New Data Argue Against Pre–Bariatric Surgery Waiting Period

Miriam E Tucker

November 02, 2017

WASHINGTON, DC — Requirements for mandatory participation in medical weight-loss programs prior to receiving bariatric surgery do not improve weight-loss outcomes and may even diminish them, new research suggests.

Findings from three studies presented here yesterday at Obesity Week 2017 add to a growing literature calling into question the rules imposed by many insurance companies requiring patient participation in a medically supervised weight-management program for up to 6 months before reimbursing for bariatric surgery, generally with the rationale that the process improves compliance to lifestyle management.

However, the new data suggest that weight loss and safety outcomes aren't improved in patients who participate in those programs.

"From our chart review, we haven't seen any significant benefits to having patients wait longer before their surgery. There are trends that show the opposite — patients are less likely to show weight loss before or after the operation," Stanford University second-year medical student Victor Eng told Medscape Medical News.

Session moderator Maher El Chaar, MD, a bariatric surgeon at St Luke's University Health Network, Bethlehem, Pennsylvania, told Medscape Medical News, "My concern isn't just that we're wasting our time, but that the outcome may be worse, particularly in patients with uncontrolled hypertension, bad sleep apnea, or uncontrolled diabetes….A delay of 6 months can affect their [conditions]."

Dr El Chaar said he sometimes recommends presurgery medical weight management for 3 or 6 months for selected patients, such as those who had a previous bariatric procedure and now need a revision, since those surgical outcomes typically aren't as positive. But, he said, "I think it has to be left to the judgment of the physician," rather than the insurance companies.  

Indeed, in a 2016 position statement, the American Society for Metabolic and Bariatric Surgery (ASMBS) called for an end to the requirements, stating, "The discriminatory, arbitrary, and scientifically unfounded practice of insurance-mandated preoperative weight loss contributes to patient attrition, causes unnecessary delay of lifesaving treatment, leads to the progression of life-threatening comorbid conditions, is unethical, and should be abandoned."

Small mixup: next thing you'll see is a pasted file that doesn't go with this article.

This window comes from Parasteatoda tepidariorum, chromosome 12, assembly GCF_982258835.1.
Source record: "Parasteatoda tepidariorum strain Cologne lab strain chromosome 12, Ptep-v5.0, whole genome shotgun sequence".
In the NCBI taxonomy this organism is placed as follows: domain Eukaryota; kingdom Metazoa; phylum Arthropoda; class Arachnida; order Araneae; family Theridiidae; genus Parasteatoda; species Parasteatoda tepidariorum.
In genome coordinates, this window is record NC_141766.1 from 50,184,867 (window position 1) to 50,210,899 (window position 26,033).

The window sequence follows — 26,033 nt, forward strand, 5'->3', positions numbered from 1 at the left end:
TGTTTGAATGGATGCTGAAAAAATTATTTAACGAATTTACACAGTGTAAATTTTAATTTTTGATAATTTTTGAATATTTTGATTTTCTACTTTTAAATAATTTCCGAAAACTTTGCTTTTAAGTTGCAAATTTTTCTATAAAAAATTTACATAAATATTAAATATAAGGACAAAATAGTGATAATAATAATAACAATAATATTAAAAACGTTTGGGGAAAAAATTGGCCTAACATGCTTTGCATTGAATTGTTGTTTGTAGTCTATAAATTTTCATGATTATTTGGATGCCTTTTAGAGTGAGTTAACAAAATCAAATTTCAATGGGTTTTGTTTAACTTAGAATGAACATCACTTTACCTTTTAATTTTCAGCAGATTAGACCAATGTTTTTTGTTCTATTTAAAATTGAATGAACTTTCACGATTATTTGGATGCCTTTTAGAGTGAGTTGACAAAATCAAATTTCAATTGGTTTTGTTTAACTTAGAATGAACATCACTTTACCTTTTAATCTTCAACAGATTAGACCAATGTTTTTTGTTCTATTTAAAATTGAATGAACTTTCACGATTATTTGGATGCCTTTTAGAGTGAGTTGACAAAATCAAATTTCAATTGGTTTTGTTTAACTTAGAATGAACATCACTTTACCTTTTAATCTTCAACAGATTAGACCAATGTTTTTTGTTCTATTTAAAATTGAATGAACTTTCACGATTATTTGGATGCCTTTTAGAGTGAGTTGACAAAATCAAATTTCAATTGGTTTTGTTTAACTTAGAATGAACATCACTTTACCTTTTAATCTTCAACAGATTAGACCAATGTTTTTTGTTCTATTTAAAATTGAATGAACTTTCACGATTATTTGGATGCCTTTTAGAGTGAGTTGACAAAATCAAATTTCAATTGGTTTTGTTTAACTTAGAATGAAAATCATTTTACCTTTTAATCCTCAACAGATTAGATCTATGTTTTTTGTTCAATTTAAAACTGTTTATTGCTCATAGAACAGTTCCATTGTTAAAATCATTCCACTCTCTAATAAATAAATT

But Amy Rothberg, MD, PhD, director of the Michigan Medicine Weight Management Program, Ann Arbor, pointed out in an interview with Medscape Medical News that in the real world the weight-management programs that bariatric-surgery candidates are referred to are often suboptimal, typically with just once-monthly visits that don't include the type of intensive lifestyle behavior advice and education that is necessary to achieve durable weight loss.

"I agree that if that's the prescription they're getting then there's no reason for the wait time," she said. "But if people are enrolled in intensive behavioral intervention with frequent follow-up of more than once per month…that might make a difference."  

Dr Rothberg, who has published on the clinical and cost benefits of intensive medical weight management (Obesity. 2013;211:2157-2162), also noted that the percentage of excess weight loss at 6 months to 1 year — an outcome measure in all three studies — isn't the only important outcome.

"Everything is predicated on percent weight loss following surgery, but there are other measures they may not be capturing. You may not know whether in 5 years the interventions prior to undergoing bariatric surgery will make a difference in terms of less recidivism. If patients are not indoctrinated with certain lifelong lifestyle skills, they're not going to be successful. I just think 1 year isn't enough time to consider that," Dr Rothberg said.

Time to Surgery Doesn't Affect Weight-Loss Outcomes

Mr Eng and colleagues retrospectively reviewed charts with 1-year follow-up data for 427 patients who underwent bariatric surgery — 61% laparoscopic Roux-en-Y gastric bypass, 36% sleeve gastrectomy, and 3% gastric band — at Stanford during 2014–2015.

Time to surgery, defined as the number of days between consult visit and immediate preoperative visit, was 0 to 3 months for 27% of the patients, 3 to 6 months for 35%, and more than 6 months for 38%. The reason for the delays wasn't available from the charts, but mandatory insurance company requirements are likely to be among them, Mr Eng explained.

Overall, there was a nonsignificant trend for greater preoperative excess weight loss with shorter time to surgery, from 2.07% for 0 to 3 months to 1.96% for 3 to 6 months, and 1.47% for 6+ months (= .44).

In multiple regression models, time to surgery was a significant predictor of decreased percentage of excess weight loss for gastric bypass (= .0006), while there was a nonsignificant trend for sleeve gastrectomy (= .06).